Amnesty Report: Challenges to Decisions on Sanction





Three families have directly challenged the decision of the MoD to deny sanction for prosecution in recent years: that of Manzoor Ahmad Mir, who was subjected to an enforced disappearance in 2003 and believed to have been extrajudicially executed; Ashiq Hussain Ganai, who was allegedly tortured to death in custody in 1993; and Javaid Ahmad Magray, who was allegedly extrajudicially executed in 2003.

In 2011, the family of Manzoor Ahmad Mir filed a petition in the Jammu and Kashmir High Court challenging the MoD’s decision to deny sanction to prosecute a Captain in the Army for Manzoor’s abduction and apparent murder in September 2003.88 The MoD’s decision was challenged on the grounds that it was arbitrary and a violation of Article 14 of the Indian Constitution (equality and equal protection before the law). To date, the Union of India has failed to file a response to the petition in the High Court. On 23 June 2015 the family’s lawyer informed Amnesty International India that the case had not been listed for hearing before the High Court for several months.

In 2003, the police filed charges of murder, kidnapping, evidence tampering and common intent against a Captain in the 23rd Rashtriya Rifles and two local informers, following an investigation into the disappearance of Manzoor Ahmad Mir. In a letter dated 9 May 2013, the Deputy Commissioner in Baramulla wrote to the Principal Secretary, Home Department, seeking permission to declare Manzoor Ahmad Mir “dead” and for benefits to be issued to his surviving family. He stated in the letter that: “The investigation indicates that the subject [Manzoor Ahmad Mir] was picked up by the above mentioned accused Army officer and his associates who killed him during interrogation and destroyed his dead body to save their skin for which section 201 of RPC (evidence tampering) was added. The report of the Inspector General of Police CID Jammu and Kashmir…reveals that on 7 September 2003, the accused Army officer…along with two civilian informers resident of Delina, Baramulla, searched his house, picked up the victim and since then his whereabouts are not known.”

The Army claimed protection for the accused Army Captain under Section 7 of the AFSPA stating that “no proceedings can take place against the accused till necessary prosecution sanction is obtained” from the Ministry of Defence. Based on this statement, the local judicial magistrate in Baramulla refused to take cognizance of the charges on 31 August 2005 until the Central Government granted sanction in the case. Manzoor Ahmad Mir’s family filed a petition challenging the order of the judicial magistrate before the Jammu and Kashmir High Court. On 21 April 2007, the High Court stated that the Magistrate “should not have acted on the application of the Army, as the Army was not a party before the court at all.”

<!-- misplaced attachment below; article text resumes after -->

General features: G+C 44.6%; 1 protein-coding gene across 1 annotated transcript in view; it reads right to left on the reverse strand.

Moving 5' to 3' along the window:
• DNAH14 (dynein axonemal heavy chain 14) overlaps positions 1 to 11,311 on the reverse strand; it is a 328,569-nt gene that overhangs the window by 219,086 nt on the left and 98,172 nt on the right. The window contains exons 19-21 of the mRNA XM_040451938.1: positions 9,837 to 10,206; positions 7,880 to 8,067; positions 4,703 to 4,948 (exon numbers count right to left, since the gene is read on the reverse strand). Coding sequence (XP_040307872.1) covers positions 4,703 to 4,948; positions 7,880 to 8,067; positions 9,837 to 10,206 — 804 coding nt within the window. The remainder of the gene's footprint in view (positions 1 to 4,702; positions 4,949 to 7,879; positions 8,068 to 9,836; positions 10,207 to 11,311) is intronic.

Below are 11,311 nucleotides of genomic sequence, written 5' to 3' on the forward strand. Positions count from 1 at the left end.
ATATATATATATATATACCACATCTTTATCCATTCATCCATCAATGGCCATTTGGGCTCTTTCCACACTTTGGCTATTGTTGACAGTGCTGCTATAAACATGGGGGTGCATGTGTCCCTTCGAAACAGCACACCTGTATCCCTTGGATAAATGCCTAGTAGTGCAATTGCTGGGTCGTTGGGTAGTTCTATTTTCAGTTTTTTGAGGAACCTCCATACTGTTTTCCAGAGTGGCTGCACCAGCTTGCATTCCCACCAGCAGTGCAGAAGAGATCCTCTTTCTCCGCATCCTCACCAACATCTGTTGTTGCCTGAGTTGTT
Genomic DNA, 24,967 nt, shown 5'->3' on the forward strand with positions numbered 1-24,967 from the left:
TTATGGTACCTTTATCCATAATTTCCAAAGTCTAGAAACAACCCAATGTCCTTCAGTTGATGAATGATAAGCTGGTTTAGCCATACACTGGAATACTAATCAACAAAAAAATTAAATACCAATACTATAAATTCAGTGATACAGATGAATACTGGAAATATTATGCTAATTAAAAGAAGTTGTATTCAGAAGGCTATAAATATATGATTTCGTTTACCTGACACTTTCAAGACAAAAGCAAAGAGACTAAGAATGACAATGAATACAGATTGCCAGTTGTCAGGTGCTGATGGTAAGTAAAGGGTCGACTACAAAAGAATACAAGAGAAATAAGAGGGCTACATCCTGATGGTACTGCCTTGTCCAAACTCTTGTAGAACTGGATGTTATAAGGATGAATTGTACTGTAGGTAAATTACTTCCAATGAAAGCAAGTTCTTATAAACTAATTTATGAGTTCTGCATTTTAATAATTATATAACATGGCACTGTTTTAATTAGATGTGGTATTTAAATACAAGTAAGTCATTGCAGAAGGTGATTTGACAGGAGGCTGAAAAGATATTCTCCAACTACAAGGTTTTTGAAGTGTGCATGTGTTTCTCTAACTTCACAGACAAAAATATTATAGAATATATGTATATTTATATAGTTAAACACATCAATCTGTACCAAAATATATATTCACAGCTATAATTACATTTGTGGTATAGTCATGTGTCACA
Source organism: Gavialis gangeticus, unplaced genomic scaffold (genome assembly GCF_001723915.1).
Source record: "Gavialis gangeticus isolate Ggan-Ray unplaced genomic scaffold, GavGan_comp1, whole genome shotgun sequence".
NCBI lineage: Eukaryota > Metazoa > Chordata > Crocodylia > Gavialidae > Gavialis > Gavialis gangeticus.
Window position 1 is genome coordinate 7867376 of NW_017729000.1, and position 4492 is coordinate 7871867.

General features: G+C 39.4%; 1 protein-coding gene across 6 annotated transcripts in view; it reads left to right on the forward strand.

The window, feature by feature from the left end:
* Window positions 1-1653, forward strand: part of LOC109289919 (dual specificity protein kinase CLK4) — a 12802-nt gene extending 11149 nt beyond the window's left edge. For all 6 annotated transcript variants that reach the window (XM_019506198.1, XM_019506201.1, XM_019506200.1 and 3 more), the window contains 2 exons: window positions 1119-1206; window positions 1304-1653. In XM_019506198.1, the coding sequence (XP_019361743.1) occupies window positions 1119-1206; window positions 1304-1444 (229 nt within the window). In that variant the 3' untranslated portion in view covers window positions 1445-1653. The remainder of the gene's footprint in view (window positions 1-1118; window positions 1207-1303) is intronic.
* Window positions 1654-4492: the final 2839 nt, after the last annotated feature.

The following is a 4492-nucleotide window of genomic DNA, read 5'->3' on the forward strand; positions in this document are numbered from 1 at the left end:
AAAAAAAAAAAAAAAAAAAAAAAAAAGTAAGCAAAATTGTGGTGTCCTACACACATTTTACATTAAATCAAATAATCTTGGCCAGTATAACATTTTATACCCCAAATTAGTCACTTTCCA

The Ministry of Defence denied sanction in the case on 23 February 2009, justifying its decision on the grounds that “the allegation was motivated by vested interests to malign the image of security forces. Neither any operation was carried by any unit in the area nor was any person arrested as alleged.”

In an interview with Amnesty International India, Bashir Ahmad Mir, Manzoor Ahmad Mir’s brother said, “The whole system is corrupt. We are fighting for the guilty to be put behind bars, but it is impossible… The main aim is that the guilty should be punished so that no one else has to suffer this.”

In the case of Ashiq Hussain Ganai, who was allegedly tortured and killed by the army in 1993, the Ministry of Defence denied sanction to prosecute in 1997 without providing any reasons for their denial. On 14 May 1999, the family filed a writ petition before the Jammu and Kashmir High Court challenging the denial of sanction to prosecute the two army personnel identified by the police investigation. Multiple court adjournments followed, and the Jammu and Kashmir High Court granted further time to the central government to respond. The most recent court order available is dated 20 November 2006, in which the High Court granted further time to the Union of India to submit a response to the challenge. No further action is known to have been taken.


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